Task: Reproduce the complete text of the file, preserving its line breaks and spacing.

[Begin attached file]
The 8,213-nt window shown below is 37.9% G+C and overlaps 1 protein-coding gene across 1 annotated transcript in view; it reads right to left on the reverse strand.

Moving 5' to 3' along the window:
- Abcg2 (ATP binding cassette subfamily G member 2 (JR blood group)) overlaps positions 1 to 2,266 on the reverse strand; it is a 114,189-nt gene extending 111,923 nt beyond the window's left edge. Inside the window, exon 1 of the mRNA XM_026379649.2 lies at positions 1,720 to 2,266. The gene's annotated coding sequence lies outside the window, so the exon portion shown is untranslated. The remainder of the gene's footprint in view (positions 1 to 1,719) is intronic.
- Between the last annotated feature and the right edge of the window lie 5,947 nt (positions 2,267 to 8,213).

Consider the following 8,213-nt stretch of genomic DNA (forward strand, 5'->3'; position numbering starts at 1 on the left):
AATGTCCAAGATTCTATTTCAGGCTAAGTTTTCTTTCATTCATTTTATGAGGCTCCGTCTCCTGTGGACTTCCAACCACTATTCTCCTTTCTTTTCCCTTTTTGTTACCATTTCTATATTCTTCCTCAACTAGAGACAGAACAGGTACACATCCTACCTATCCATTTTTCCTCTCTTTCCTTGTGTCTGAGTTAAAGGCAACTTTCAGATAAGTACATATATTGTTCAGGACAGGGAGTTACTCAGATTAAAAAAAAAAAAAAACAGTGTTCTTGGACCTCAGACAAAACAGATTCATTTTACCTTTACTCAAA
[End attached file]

The 8,213-nt window shown below is 37.9% G+C and overlaps 1 protein-coding gene across 1 annotated transcript in view; it reads right to left on the reverse strand.

Moving 5' to 3' along the window:
- Abcg2 (ATP binding cassette subfamily G member 2 (JR blood group)) overlaps positions 1 to 2,266 on the reverse strand; it is a 114,189-nt gene extending 111,923 nt beyond the window's left edge. Inside the window, exon 1 of the mRNA XM_026379649.2 lies at positions 1,720 to 2,266. The gene's annotated coding sequence lies outside the window, so the exon portion shown is untranslated. The remainder of the gene's footprint in view (positions 1 to 1,719) is intronic.
- Between the last annotated feature and the right edge of the window lie 5,947 nt (positions 2,267 to 8,213).

Consider the following 8,213-nt stretch of genomic DNA (forward strand, 5'->3'; position numbering starts at 1 on the left):
AATGTCCAAGATTCTATTTCAGGCTAAGTTTTCTTTCATTCATTTTATGAGGCTCCGTCTCCTGTGGACTTCCAACCACTATTCTCCTTTCTTTTCCCTTTTTGTTACCATTTCTATATTCTTCCTCAACTAGAGACAGAACAGGTACACATCCTACCTATCCATTTTTCCTCTCTTTCCTTGTGTCTGAGTTAAAGGCAACTTTCAGATAAGTACATATATTGTTCAGGACAGGGAGTTACTCAGATTAAAAAAAAAAAAAAACAGTGTTCTTGGACCTCAGACAAAACAGATTCATTTTACCTTTACTCAAA